Someone was getting a general contractor to build on his property and the neighbours house start to fall on the hole
In a well notorious remark the judges ruled that it is not a matter of fault but the entitlement of the neighbour to his right of ownership
Christopolous v. Restarurant M
The judges here came to opposite conclusion and distinguished this case from Katz v. Reitz
The question of fault is still discussed, though the doctrine seems to go in the general direction of no fault
We are not looking at whether the defendant was ill-intentioned, but the consequences of the actions
Gourdeau c. Lettelier de St. Just
The court is quite empathic that fault is not a necessary element
Since we have created an article in the book of property, separate from the book of obligations, there is an intent of generating a separate regime
It should be a matter of real rights and their exercise, where the characteristic is a matter of the effects in the exercise of the right of ownership rather than fault
There are defences that can be made
The legality of the activity
Being authorized to carry out the activity; licence to cause damage
Most of the cases take the view that this is not really an excuse
Economic or social utility
Again, courts are not very sensitive to this kind of damages
Who arrived first? Did the plaintiff enter a place where the damages were already taking place
Again, the courts are no sensitive to that, in the sense that you have not acquired rights to damage your neighbours
Stop the damages
In Calvé c. Tring-Jonction the courts were hesitant to stop the action but tried to make sure that it would be run in an organized manner
In Tring-Jonction the courts were trying to balance the interests of the plaintiff as well as public interest
This issues comes out quite regularly
Generally punitive damages in our system are very unpopular
There is the possibility to award them under the Quebec Charter of Rights and Freedoms
S.6 of the Canadian Charter is also often used (the right to free enjoyment and disposition of property) while s.49 of the Charter opens the possibility of punitive damages where there is unlawful and intentional interference of the rights protected by the Charter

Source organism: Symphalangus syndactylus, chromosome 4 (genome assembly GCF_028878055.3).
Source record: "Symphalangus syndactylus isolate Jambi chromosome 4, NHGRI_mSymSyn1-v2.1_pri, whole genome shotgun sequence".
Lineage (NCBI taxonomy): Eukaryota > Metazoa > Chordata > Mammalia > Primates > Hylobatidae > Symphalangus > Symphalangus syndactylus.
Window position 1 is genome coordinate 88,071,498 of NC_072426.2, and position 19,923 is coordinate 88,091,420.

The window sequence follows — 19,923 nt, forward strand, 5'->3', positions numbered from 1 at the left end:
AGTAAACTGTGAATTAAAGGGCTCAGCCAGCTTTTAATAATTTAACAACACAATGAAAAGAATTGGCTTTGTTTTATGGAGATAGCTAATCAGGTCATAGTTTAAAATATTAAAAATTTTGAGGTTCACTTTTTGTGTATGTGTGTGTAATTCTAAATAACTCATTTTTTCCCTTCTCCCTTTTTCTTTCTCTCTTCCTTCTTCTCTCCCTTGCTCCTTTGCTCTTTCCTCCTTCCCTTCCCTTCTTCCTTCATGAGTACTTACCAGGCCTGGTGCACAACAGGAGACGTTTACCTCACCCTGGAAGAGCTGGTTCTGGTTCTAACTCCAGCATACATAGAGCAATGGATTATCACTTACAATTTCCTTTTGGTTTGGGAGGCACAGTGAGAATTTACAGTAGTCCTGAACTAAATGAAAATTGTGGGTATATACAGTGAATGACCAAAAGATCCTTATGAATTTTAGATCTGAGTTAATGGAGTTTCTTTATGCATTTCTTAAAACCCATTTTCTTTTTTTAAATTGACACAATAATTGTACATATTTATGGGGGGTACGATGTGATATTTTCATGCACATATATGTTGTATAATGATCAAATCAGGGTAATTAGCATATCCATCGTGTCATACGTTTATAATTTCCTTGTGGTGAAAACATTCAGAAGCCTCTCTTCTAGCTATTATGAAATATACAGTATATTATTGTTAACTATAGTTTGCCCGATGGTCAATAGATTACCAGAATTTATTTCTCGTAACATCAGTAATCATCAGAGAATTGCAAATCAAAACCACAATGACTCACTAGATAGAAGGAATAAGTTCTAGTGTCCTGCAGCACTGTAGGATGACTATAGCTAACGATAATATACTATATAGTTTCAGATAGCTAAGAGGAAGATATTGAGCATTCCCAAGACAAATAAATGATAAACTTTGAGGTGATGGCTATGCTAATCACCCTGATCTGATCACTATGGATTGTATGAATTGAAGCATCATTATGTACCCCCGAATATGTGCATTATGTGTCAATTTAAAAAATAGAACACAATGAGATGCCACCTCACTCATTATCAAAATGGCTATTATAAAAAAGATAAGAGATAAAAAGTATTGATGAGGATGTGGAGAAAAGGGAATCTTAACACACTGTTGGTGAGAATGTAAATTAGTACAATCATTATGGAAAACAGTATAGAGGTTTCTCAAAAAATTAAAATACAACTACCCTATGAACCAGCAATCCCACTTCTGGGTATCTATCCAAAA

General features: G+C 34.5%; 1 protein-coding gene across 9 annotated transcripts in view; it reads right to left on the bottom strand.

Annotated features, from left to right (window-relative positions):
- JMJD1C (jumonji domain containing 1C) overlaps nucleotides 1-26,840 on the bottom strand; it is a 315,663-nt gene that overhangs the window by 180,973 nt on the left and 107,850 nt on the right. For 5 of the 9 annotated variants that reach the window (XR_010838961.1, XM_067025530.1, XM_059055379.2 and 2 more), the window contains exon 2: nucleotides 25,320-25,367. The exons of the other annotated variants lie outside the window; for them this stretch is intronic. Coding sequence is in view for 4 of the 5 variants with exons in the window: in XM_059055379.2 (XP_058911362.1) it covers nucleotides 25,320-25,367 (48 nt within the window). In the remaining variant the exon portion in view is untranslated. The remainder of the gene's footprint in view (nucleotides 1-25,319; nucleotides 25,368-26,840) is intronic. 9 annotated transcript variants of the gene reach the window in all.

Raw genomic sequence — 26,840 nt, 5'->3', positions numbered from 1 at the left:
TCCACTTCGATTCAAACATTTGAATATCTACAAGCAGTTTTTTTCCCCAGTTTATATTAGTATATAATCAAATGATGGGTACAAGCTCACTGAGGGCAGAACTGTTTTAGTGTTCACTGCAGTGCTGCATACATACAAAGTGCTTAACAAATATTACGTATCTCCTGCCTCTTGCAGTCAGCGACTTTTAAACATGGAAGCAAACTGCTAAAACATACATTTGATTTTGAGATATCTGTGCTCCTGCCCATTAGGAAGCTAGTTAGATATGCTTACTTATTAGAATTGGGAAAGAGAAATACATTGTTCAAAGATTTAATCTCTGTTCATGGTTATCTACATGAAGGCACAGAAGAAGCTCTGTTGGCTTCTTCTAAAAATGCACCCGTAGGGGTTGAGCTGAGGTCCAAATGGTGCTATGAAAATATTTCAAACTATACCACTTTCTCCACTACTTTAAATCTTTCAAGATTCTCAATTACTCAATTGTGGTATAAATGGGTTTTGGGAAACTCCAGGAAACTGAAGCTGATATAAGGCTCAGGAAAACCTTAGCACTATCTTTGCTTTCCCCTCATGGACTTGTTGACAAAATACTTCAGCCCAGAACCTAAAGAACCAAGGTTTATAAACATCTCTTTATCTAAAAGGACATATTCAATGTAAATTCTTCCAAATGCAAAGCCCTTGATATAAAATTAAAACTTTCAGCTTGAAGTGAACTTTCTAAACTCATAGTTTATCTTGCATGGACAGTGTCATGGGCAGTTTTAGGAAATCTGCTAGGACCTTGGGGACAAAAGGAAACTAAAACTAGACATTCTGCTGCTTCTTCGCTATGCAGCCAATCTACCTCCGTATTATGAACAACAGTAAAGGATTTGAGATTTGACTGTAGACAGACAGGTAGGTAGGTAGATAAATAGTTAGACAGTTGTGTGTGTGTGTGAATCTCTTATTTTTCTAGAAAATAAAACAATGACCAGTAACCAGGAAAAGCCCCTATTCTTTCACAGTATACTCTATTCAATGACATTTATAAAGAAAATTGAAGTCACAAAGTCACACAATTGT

Where the awarding of punitive damages is provided for by law, the amount of such damages may not exceed what is sufficient to fulfil their preventive purpose.
Punitive damages are assessed in the light of all the appropriate circumstances, in particular the gravity of the debtor’s fault, his patrimonial situation, the extent of the reparation for which he is already liable to the creditor and, where such is the case, the fact that the payment of the damages is wholly or partly assumed by a third person.
Even if there is potential for this, art.1621 gives great discretion to the court to assess and quantify them
[There is a proposal for possible amendments to this article for exceptional cases where there has been an intentional and reprehensive damage; the proposed amendment also specifies rigorously in which kind of situations these kind of damages may be awarded]
These are new articles which reflect the cases that arose under the old code regime
The owner of land shall do any repair or demolition work needed to prevent the collapse of a construction or works situated on his land that is in danger of falling onto the neighbouring land, including a public road.
Where the owner of land erects a construction or works or makes a plantation on his land, he may not disturb the neighbouring land or undermine the constructions, works or plantations situated on it.
Effects of Katz c. Reitz Again here we are under art.976 so we are not obliged to take questions of fault
This is different from articles in the book of extra-contractual liabilities that deal with things
Arts. 1465 and 1467
A person entrusted with the custody of a thing is liable to reparation for injury resulting from the autonomous act of the thing, unless he proves that he is not at fault.